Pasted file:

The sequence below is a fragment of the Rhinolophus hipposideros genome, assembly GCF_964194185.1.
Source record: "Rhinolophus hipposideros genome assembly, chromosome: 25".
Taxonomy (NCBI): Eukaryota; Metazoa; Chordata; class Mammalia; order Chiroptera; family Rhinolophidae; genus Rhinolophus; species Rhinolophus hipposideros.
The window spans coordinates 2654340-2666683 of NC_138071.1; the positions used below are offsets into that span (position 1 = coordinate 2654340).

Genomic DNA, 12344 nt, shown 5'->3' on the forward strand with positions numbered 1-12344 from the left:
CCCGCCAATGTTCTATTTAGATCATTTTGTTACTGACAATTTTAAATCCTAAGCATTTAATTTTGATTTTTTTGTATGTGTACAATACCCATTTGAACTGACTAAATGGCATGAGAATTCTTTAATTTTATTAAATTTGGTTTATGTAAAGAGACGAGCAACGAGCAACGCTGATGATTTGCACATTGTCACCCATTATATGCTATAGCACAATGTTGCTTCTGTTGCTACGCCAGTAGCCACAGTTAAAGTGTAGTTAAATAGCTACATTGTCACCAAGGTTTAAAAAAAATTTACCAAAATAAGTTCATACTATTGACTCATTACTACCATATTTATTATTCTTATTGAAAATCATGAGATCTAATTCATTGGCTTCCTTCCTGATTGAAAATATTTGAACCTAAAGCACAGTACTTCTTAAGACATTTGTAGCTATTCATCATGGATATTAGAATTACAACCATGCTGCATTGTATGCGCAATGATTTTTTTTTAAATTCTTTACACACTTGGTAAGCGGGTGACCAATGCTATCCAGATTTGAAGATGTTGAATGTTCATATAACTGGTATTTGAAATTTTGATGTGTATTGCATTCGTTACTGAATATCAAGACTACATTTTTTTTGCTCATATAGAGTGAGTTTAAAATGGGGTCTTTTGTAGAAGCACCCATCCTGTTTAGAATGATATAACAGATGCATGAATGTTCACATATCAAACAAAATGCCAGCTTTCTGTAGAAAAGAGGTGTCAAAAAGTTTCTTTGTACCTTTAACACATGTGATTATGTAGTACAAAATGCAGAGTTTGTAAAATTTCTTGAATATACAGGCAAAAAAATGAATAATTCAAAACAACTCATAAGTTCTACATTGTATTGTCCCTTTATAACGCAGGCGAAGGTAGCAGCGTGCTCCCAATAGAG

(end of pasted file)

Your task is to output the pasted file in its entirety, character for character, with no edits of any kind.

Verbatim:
The sequence below is a fragment of the Rhinolophus hipposideros genome, assembly GCF_964194185.1.
Source record: "Rhinolophus hipposideros genome assembly, chromosome: 25".
Taxonomy (NCBI): Eukaryota; Metazoa; Chordata; class Mammalia; order Chiroptera; family Rhinolophidae; genus Rhinolophus; species Rhinolophus hipposideros.
The window spans coordinates 2654340-2666683 of NC_138071.1; the positions used below are offsets into that span (position 1 = coordinate 2654340).

Genomic DNA, 12344 nt, shown 5'->3' on the forward strand with positions numbered 1-12344 from the left:
CCCGCCAATGTTCTATTTAGATCATTTTGTTACTGACAATTTTAAATCCTAAGCATTTAATTTTGATTTTTTTGTATGTGTACAATACCCATTTGAACTGACTAAATGGCATGAGAATTCTTTAATTTTATTAAATTTGGTTTATGTAAAGAGACGAGCAACGAGCAACGCTGATGATTTGCACATTGTCACCCATTATATGCTATAGCACAATGTTGCTTCTGTTGCTACGCCAGTAGCCACAGTTAAAGTGTAGTTAAATAGCTACATTGTCACCAAGGTTTAAAAAAAATTTACCAAAATAAGTTCATACTATTGACTCATTACTACCATATTTATTATTCTTATTGAAAATCATGAGATCTAATTCATTGGCTTCCTTCCTGATTGAAAATATTTGAACCTAAAGCACAGTACTTCTTAAGACATTTGTAGCTATTCATCATGGATATTAGAATTACAACCATGCTGCATTGTATGCGCAATGATTTTTTTTTAAATTCTTTACACACTTGGTAAGCGGGTGACCAATGCTATCCAGATTTGAAGATGTTGAATGTTCATATAACTGGTATTTGAAATTTTGATGTGTATTGCATTCGTTACTGAATATCAAGACTACATTTTTTTTGCTCATATAGAGTGAGTTTAAAATGGGGTCTTTTGTAGAAGCACCCATCCTGTTTAGAATGATATAACAGATGCATGAATGTTCACATATCAAACAAAATGCCAGCTTTCTGTAGAAAAGAGGTGTCAAAAAGTTTCTTTGTACCTTTAACACATGTGATTATGTAGTACAAAATGCAGAGTTTGTAAAATTTCTTGAATATACAGGCAAAAAAATGAATAATTCAAAACAACTCATAAGTTCTACATTGTATTGTCCCTTTATAACGCAGGCGAAGGTAGCAGCGTGCTCCCAATAGAG